The Basque seen as having their cultural origins and ethnogenesis in a Copper Age folk migration to Iberia, and from there elsewhere in Western and Northern Europe, persisted when other pre-Copper Age first wave Neolithic and Paleolithic cultures of Europe (many of whom they wiped out) do not, because their technology is on a part with the new Indo-European wave, rather than being clearly inferior. In my view, Bell Beaker derived cultures and migrations fairly described as Vasconic in character, account for the predominance of Y-DNA R1b in Europe, and the distribution of R1b in Europe today roughly corresponds with the distribution of the Bell Beaker culture at its peak.  The substrate culture of most of Western and Northern Europe when the transition to Indo-European languages took place in those regions would have almost entirely been part of a Vasconic language family.

The Uralic Peoples Such As Finnish Speaking Finns

The linguistically Uralic peoples of Europe such as the Finnish speaking Finns (other than the Hungarians who acquired their language via language shift from a demically thin elite in the historic era), meanwhile, probably trace their cultural origins to the late Upper Paleolithic indigeneous hunter-gatherer populations of Northern Eurasia associated with the archaeolgical Pitted Ware culture.  They were able to persist in their language mostly because their far Northern environment was the least favorable in Europe to the food production methods that the Indo-Europeans and prior waves of Neolithic expansion relied upon for economic dominance.


Maju said...

Mind you that the genetic pool of Paternabidea (a Neolithic site of NW Navarre, Basque Country) is the oldest ancient (properly tested) genetic pool in Europe that can be considered modern and the second oldest one (after Portugal) if we accept the HVS sequencing of Chandler 2005.

Lack of R1b is not sign of antiquity by any means. We still have not sequenced enough Y-DNA to have any clear idea on the matter. Very particularly we still lack a single Paleolithic Y-DNA in all Europe (and I believe the whole World). Galician DNA pool is similar to other West Iberian ones and show strong Neolithic influences in abundance of Y-DNA E (in its Balcanic and North African variants) and is probably result of the Neolithic/Megalithic colonization from Portugal (previously the area has provided only some signs of inhabitation in the NE districts close to Asturias).

I can't take what you say in this matter but as a set of preconceptions you have.

andrew said...

I certainly don't disagree that it is possible that somebody could discover new evidence that would prove that the narrative I have proposed is inaccurate. (Indeed, at a comment at your blog on the same paper, I suggest that possibility that the ancestral population of the Etruscan/Rhaetic population could be pre-Indo-European LBK first wave Neolithic people rather than Cardium Pottery first wave Neolithic people, based on the PCA chart you posted (which, for instance, shows near identity with LBK genetics and considerable distance between Sardinian and Etruscan genetics), notwithstanding an inaccurate assertion to the contrary by Pliny which could be understandable if the Indo-Europeans from whom the Rhaetic people sought refuge in the Alps from a Central European rather than Southern French source were like the Gauls also Celtic or Proto-Celtic peoples of a tribe of which Pliny was unaware existed. The CP v. LBK issue probably deserves further consideration. But, either way, you have a first wave Neolithic population that relocates to the Alps around the time of Bronze Age collapse or within a few centuries thereafter and just a century or two ahead of Italic populations making similar migrations.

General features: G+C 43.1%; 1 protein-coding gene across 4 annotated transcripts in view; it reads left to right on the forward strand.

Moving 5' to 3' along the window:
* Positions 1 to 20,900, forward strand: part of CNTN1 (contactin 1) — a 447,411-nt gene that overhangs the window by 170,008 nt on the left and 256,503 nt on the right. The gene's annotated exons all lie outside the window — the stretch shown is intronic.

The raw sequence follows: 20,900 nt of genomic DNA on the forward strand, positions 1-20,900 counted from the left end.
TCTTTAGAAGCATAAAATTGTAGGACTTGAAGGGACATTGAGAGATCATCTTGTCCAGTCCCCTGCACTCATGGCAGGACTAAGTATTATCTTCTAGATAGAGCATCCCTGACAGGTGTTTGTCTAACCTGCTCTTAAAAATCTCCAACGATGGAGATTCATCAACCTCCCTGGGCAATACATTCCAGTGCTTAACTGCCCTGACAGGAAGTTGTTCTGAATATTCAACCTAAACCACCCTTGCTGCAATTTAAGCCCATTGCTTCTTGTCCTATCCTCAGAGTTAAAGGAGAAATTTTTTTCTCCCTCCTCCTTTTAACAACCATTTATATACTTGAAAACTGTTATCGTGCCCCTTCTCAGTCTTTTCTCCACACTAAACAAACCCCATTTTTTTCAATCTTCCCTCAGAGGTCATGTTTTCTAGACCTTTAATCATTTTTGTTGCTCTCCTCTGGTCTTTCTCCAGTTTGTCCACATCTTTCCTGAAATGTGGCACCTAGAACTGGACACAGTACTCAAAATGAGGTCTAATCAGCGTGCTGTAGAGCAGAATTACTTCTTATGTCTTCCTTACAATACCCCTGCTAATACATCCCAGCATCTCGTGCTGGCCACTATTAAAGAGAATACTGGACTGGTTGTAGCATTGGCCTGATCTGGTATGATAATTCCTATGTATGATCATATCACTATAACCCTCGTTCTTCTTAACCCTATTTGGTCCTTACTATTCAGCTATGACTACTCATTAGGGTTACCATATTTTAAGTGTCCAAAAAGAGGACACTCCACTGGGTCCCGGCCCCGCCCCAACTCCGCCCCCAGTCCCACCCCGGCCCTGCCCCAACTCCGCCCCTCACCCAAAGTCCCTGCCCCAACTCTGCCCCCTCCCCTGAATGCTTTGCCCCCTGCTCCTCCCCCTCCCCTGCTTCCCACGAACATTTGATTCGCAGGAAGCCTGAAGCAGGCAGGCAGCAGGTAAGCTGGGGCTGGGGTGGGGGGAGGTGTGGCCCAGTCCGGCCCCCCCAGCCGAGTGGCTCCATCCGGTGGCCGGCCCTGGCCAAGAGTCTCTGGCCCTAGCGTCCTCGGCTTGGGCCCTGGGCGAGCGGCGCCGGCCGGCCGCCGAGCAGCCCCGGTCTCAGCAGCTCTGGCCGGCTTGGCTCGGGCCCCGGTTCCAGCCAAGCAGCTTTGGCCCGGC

But, I do think that this is more than merely a set of preconceptions. I would suggest that I have offered the narrative that bests fits the totality of the evidence if one makes the most plausible inferences from the evidence that is available.

I am careful in my comments on Galician DNA not to assert more than I know as much more than guesses, and your points are good ones (although your comments on their DNA don't seem to contradict mine).

My treatment of Basque origins in this post restates conclusions of prior posts (upon which you and others have commented) without the detailed recitation of evidence or reasoning that provides a basis for it found in the prior posts, without links to the prior posts. It is a cursory treatment of this huge issue since it isn't really the main point of the post. Certainly, this is not a consensus conclusion for there is no consensus on Basque origins. While there is not direct ancient DNA evidence regarding when R1b arrived in Western Europe (and when I used the shorthand R1b, I really mean the subhaplogroups that are predominant in Western Europe), there is strong evidence that this wasn't a major Y-DNA haplogroup in first wave Neolithic populations and there are very solid reasons to favor a post-Neolithic (but pre-IE) source for most R1b, rather than a pre-Neolithic source (mutation rate ages, distribution patterns of R1b within Europe relative to known historical cultures, distribution of deeper branches of Y-DNA R1 and Y-DNA R, patterns in Y-DNA haplogroup distributions that parallel patternss in mtDNA haplogroups where the data set is richer, continuity between pre-IE ancient DNA and post-IE population genetics in the same placees that place upper bounds on the size of the demic impact of IE where it is present, a date that can't be younger than Basque ethnogenesis, physical anthropology evidence that Bell Beaker people were physically distinctive, etc.). There really aren't any other good candidates for that. Softer evidence from sources like toponyms support some of the broad linguistic substrate conclusions.